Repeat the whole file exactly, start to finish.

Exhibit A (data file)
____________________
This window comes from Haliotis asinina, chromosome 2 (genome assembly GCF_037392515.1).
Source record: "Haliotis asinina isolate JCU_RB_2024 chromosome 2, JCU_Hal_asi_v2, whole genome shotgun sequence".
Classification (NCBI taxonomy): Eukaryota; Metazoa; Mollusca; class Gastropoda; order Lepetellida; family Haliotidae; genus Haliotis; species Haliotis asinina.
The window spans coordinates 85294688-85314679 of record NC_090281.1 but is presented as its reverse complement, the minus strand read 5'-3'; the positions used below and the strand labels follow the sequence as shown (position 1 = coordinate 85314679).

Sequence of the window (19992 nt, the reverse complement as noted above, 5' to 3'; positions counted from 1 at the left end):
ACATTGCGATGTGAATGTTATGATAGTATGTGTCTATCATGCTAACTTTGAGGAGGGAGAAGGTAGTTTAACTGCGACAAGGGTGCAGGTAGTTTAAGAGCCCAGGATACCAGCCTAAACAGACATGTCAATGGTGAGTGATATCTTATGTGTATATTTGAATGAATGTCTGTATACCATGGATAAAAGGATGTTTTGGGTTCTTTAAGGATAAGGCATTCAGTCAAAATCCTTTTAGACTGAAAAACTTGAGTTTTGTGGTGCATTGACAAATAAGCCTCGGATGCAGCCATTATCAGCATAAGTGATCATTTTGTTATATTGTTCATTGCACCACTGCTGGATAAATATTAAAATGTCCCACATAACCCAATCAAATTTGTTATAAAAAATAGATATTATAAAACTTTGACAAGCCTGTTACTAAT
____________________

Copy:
This window comes from Haliotis asinina, chromosome 2 (genome assembly GCF_037392515.1).
Source record: "Haliotis asinina isolate JCU_RB_2024 chromosome 2, JCU_Hal_asi_v2, whole genome shotgun sequence".
Classification (NCBI taxonomy): Eukaryota; Metazoa; Mollusca; class Gastropoda; order Lepetellida; family Haliotidae; genus Haliotis; species Haliotis asinina.
The window spans coordinates 85294688-85314679 of record NC_090281.1 but is presented as its reverse complement, the minus strand read 5'-3'; the positions used below and the strand labels follow the sequence as shown (position 1 = coordinate 85314679).

Sequence of the window (19992 nt, the reverse complement as noted above, 5' to 3'; positions counted from 1 at the left end):
ACATTGCGATGTGAATGTTATGATAGTATGTGTCTATCATGCTAACTTTGAGGAGGGAGAAGGTAGTTTAACTGCGACAAGGGTGCAGGTAGTTTAAGAGCCCAGGATACCAGCCTAAACAGACATGTCAATGGTGAGTGATATCTTATGTGTATATTTGAATGAATGTCTGTATACCATGGATAAAAGGATGTTTTGGGTTCTTTAAGGATAAGGCATTCAGTCAAAATCCTTTTAGACTGAAAAACTTGAGTTTTGTGGTGCATTGACAAATAAGCCTCGGATGCAGCCATTATCAGCATAAGTGATCATTTTGTTATATTGTTCATTGCACCACTGCTGGATAAATATTAAAATGTCCCACATAACCCAATCAAATTTGTTATAAAAAATAGATATTATAAAACTTTGACAAGCCTGTTACTAAT